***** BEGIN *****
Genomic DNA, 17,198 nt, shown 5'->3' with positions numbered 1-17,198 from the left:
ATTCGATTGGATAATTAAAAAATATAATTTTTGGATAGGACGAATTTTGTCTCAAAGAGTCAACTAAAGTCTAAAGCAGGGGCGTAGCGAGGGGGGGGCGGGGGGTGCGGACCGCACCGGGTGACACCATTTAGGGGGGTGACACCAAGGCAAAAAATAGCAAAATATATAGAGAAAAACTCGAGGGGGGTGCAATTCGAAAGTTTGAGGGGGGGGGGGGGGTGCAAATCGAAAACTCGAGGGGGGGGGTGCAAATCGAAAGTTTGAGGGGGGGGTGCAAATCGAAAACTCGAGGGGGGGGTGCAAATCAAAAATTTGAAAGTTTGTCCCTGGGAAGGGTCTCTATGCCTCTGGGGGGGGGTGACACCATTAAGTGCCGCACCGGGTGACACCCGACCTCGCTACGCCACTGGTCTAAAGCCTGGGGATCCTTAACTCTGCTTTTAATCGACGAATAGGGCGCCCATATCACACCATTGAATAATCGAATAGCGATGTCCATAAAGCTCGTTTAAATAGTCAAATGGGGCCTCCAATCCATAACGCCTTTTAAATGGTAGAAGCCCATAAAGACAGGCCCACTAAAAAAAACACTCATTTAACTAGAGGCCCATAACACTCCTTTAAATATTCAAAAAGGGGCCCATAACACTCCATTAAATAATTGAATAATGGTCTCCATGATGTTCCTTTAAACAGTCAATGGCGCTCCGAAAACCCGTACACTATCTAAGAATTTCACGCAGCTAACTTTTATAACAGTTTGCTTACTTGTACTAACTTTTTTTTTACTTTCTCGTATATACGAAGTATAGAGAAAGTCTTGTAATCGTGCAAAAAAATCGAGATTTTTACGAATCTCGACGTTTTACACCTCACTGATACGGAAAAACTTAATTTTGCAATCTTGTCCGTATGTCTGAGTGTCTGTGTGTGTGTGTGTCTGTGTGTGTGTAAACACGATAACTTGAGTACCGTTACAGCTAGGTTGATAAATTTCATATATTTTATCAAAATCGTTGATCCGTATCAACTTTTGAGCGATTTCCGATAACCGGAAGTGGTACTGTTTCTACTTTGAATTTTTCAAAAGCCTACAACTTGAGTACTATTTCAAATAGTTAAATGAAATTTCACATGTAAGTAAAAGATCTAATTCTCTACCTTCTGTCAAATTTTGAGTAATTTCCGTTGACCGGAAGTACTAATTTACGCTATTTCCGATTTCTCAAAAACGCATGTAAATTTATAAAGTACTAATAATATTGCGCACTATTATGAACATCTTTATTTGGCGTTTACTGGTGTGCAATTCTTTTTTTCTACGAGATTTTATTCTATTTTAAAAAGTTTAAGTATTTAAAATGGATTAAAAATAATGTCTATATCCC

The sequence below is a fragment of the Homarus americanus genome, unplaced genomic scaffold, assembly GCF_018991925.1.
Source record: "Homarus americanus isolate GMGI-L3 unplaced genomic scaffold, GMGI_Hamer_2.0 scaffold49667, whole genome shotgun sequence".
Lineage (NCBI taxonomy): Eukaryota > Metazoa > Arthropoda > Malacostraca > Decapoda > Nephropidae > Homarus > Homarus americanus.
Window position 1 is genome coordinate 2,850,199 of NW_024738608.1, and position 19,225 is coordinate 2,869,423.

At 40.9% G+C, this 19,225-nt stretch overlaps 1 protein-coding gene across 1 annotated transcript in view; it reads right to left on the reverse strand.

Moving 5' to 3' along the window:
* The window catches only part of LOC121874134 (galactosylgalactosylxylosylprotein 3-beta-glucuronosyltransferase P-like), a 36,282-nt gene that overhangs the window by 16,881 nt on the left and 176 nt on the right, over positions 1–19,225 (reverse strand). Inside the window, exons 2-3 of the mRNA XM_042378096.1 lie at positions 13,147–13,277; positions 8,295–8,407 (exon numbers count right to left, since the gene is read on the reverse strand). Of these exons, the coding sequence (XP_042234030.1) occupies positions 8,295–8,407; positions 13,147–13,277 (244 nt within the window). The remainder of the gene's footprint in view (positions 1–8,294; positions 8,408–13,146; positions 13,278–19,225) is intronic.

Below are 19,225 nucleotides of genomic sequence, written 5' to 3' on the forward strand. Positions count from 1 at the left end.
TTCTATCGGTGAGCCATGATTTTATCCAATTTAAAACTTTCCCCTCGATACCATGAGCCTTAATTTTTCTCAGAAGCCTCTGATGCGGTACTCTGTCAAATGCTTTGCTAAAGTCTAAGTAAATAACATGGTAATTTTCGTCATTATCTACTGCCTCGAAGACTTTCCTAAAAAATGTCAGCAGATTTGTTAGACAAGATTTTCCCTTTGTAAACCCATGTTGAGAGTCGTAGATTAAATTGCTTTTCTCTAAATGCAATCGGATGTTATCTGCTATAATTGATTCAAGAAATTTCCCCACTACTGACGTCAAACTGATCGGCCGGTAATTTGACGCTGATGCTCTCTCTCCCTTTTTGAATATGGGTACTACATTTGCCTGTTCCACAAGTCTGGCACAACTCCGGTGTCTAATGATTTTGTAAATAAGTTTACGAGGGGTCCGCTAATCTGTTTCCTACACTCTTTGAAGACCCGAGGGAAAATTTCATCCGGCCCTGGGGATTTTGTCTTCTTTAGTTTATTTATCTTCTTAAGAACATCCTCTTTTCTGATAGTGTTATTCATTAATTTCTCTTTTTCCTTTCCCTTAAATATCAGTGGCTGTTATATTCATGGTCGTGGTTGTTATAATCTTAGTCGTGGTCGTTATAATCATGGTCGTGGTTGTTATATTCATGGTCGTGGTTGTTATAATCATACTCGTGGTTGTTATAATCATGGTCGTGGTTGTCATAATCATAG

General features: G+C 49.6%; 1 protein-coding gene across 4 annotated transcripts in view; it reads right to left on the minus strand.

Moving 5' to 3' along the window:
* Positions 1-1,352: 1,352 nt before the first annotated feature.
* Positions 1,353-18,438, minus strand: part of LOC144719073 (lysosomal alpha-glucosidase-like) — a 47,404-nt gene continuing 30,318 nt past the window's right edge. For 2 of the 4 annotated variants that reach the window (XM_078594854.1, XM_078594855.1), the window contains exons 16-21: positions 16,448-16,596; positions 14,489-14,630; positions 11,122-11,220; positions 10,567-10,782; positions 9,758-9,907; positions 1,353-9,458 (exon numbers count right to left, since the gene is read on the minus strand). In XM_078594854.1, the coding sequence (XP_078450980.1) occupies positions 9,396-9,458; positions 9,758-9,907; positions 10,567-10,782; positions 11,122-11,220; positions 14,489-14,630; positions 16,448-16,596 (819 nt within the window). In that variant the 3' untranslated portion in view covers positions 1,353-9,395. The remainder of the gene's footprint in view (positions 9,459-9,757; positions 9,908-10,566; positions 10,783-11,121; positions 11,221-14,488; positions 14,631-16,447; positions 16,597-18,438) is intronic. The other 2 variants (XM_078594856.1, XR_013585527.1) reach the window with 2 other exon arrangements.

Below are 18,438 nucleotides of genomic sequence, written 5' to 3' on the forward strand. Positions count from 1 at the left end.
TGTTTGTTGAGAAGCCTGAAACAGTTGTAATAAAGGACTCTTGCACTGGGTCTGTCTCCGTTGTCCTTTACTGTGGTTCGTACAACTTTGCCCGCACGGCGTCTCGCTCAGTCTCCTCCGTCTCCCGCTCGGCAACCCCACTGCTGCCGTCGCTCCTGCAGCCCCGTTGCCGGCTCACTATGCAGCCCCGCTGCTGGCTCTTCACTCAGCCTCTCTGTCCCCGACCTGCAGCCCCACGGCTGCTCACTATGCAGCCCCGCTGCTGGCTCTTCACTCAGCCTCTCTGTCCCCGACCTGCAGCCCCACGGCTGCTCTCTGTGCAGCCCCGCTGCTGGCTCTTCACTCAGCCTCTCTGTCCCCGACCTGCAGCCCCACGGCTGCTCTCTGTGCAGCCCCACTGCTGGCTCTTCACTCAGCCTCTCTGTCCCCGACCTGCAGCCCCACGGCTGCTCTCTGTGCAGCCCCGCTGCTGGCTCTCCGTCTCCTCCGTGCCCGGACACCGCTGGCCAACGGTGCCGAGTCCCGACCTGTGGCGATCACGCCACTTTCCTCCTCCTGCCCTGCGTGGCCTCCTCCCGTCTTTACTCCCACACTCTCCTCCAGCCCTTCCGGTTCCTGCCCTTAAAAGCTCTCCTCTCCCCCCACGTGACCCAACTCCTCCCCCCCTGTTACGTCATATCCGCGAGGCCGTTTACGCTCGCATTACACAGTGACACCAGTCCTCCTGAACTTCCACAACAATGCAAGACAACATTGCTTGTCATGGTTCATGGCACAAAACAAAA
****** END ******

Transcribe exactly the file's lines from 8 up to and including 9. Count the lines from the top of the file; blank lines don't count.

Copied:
Moving 5' to 3' along the window:
* The window catches only part of LOC121874134 (galactosylgalactosylxylosylprotein 3-beta-glucuronosyltransferase P-like), a 36,282-nt gene that overhangs the window by 16,881 nt on the left and 176 nt on the right, over positions 1–19,225 (reverse strand). Inside the window, exons 2-3 of the mRNA XM_042378096.1 lie at positions 13,147–13,277; positions 8,295–8,407 (exon numbers count right to left, since the gene is read on the reverse strand). Of these exons, the coding sequence (XP_042234030.1) occupies positions 8,295–8,407; positions 13,147–13,277 (244 nt within the window). The remainder of the gene's footprint in view (positions 1–8,294; positions 8,408–13,146; positions 13,278–19,225) is intronic.